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HSVP 309 - Violence and Disability
Spring 2021, Section 50

search actionsID #Subj#SecTitleDatesDaysTimeCrdsStatusInstructorDelivery MethodLoc
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000331 HSVP 309 50 Violence and Disability
01/11 - 05/03
n/a
n/a
4.0 Open Gibbons, Roberta
Completely Online-Asynchronous Location: z MnSCU Metropolitan State University


Meeting Details
DatesDaysTimeBuilding/RoomInstructor
1/11/2021 - 5/3/2021 n/a n/a n/a Gibbons, Roberta

Notes
  • Note: This is a completely online course, not an independent study. Course has no required in-person or synchronous meetings. There are required online activities and assignments each week. May require remotely proctored exams that require a webcam and microphone. Intermediate computer/Internet skills required. For online learning and course access information go to www.metrostate.edu/solr.
  • Online Participation Required First Week of Class.

Location Details
Offered through: Metropolitan State University.
Campus: Metropolitan State University. Location: z MnSCU Metropolitan State University.

Seat Availability
Status: Open Size: 30 Enrolled: 14 Seats Remaining: 16

Add/Drop/Withdraw
Full refund is available until January 15, 2021, 11:59PM CST.
The last day to add this course is January 16, 2021. The last day to drop this course is January 15, 2021.
The last day to withdraw from this course is April 12, 2021.

Tuition and Fees (Approximate)

Tuition and Fees (approximate):

Tuition -resident: $1,270.36
Tuition -nonresident: $1,270.36
Approximate Course Fees: $148.44

Course Level
Undergraduate

General/Liberal Education Category
Upper Division Liberal Studies

Minnesota Transfer Curriculum Goal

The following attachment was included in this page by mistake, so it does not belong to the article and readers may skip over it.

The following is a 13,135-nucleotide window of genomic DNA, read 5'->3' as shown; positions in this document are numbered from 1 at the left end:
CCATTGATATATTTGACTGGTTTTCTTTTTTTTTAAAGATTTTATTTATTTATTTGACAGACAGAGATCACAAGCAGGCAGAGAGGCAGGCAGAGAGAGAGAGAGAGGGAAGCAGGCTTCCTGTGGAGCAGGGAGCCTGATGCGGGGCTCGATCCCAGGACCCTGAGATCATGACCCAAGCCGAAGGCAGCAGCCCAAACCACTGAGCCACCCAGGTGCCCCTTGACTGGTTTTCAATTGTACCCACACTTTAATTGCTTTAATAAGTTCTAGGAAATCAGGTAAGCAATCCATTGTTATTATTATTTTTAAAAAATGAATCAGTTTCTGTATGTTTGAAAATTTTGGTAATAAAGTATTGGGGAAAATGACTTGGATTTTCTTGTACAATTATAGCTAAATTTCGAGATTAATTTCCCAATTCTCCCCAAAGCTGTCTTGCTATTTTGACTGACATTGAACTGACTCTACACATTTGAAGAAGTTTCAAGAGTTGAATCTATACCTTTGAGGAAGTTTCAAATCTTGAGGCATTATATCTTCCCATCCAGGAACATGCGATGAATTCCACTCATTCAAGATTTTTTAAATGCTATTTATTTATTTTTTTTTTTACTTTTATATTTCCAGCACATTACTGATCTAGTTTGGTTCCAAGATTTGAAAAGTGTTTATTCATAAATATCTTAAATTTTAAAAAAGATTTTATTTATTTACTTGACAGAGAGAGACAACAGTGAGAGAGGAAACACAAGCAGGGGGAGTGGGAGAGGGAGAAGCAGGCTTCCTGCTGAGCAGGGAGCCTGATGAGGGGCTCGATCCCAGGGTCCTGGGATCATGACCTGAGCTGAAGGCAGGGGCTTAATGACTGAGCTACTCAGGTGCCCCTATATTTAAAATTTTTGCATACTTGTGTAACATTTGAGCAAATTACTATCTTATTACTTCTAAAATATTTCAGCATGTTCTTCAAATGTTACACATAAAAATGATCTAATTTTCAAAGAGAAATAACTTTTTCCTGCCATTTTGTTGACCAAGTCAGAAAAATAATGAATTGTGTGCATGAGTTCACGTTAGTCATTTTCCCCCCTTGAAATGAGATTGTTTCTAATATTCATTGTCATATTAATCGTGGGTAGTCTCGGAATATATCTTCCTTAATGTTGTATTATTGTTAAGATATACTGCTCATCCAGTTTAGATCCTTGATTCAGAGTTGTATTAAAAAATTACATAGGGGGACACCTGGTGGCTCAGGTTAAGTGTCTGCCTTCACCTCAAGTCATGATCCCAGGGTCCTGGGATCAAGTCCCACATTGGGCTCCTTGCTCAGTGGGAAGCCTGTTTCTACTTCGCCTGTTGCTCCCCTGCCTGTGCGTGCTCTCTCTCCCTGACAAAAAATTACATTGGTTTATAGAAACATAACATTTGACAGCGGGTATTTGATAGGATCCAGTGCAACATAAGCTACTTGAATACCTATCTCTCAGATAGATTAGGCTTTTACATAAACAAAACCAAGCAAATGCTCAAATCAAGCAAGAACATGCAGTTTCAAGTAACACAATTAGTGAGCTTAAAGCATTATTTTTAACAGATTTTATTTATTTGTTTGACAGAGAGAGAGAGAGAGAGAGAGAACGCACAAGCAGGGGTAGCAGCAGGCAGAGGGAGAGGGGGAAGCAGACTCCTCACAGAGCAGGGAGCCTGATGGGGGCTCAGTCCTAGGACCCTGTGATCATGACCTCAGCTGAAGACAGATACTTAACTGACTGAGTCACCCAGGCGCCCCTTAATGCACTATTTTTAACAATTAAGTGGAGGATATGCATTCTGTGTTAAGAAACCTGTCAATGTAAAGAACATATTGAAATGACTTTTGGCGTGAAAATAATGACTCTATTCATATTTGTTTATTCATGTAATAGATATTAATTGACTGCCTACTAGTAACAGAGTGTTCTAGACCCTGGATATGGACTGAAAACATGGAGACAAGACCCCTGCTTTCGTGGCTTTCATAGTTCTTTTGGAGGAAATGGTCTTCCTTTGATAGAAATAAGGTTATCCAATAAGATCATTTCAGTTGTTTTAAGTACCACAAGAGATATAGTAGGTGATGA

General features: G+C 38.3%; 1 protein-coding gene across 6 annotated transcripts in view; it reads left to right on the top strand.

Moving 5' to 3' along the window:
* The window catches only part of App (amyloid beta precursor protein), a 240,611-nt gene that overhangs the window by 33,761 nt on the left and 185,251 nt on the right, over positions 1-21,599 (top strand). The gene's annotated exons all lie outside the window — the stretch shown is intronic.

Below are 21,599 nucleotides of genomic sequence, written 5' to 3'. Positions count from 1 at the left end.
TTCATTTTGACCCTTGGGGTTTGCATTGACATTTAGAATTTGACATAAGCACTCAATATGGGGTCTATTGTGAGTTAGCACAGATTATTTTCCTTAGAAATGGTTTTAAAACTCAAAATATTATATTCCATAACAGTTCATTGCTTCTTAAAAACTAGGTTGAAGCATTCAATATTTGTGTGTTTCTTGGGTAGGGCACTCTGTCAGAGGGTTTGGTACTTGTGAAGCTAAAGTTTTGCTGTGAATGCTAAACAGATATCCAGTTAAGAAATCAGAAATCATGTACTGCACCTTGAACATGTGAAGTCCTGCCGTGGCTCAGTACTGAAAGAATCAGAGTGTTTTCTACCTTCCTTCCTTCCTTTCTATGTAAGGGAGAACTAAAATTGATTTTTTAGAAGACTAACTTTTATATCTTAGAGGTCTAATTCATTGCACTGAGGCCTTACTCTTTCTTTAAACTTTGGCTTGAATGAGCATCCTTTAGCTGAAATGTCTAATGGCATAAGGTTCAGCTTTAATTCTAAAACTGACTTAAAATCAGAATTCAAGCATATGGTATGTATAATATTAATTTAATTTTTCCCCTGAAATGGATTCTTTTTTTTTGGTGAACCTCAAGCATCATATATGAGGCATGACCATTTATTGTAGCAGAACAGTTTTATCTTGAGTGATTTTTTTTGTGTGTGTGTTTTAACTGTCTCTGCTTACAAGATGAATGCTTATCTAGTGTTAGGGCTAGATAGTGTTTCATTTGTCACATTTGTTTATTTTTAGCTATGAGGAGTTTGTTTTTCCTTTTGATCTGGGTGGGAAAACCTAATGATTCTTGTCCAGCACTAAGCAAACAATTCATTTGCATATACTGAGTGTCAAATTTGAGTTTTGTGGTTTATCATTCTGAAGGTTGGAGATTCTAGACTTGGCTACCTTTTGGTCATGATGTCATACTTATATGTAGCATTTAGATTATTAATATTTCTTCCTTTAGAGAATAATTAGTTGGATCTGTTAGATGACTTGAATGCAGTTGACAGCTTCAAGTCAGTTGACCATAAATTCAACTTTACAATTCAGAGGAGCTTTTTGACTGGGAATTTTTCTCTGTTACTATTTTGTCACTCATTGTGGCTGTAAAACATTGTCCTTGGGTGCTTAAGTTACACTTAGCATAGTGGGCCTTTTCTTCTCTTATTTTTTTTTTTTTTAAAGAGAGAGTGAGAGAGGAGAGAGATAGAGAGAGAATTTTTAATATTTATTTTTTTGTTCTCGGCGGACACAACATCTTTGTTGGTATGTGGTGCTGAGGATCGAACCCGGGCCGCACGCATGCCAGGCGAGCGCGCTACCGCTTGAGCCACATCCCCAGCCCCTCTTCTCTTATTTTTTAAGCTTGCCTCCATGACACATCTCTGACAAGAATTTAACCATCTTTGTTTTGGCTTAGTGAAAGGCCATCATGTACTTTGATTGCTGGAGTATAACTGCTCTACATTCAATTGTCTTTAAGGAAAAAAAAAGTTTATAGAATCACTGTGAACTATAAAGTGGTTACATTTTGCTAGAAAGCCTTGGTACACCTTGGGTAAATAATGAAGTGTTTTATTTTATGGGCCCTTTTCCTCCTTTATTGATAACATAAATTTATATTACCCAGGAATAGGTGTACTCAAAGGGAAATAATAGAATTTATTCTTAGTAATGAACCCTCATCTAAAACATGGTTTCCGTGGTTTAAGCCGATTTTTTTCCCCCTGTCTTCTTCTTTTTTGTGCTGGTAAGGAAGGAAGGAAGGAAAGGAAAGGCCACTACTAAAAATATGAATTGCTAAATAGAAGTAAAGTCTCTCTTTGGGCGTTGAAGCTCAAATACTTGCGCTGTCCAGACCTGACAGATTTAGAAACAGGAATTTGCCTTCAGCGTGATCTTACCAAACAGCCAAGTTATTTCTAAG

Goal 07 - Human Diversity
  • Understand the development of and the changing meanings of group identities in the United States' history and culture.
  • Demonstrate an awareness of the individual and institutional dynamics of unequal power relations between groups in contemporary society.
  • Analyze their own attitudes, behaviors, concepts and beliefs regarding diversity, racism, and bigotry.
  • Describe and discuss the experience and contributions (political, social, economic, etc.) of the many groups that shape American society and culture, in particular those groups that have suffered discrimination and exclusion.
  • Demonstrate communication skills necessary for living and working effectively in a society with great population diversity.

Description
This course explores the connections between violence and disability. It investigates how models of disability affect the understanding of violence and abuse of people with disabilities as well as the response to such violence. The focus is on the lived experiences of people with disabilities who have experienced violence and abuse, and how systems and policies have aided or hindered successful interventions. The course also explores how being a victim of violence can affect a person's disability status and the implications of such a connection for policymakers, human services workers, and people with disabilities themselves. The course employs the socio-ecological model of violence prevention and challenges students to apply this model to case studies.

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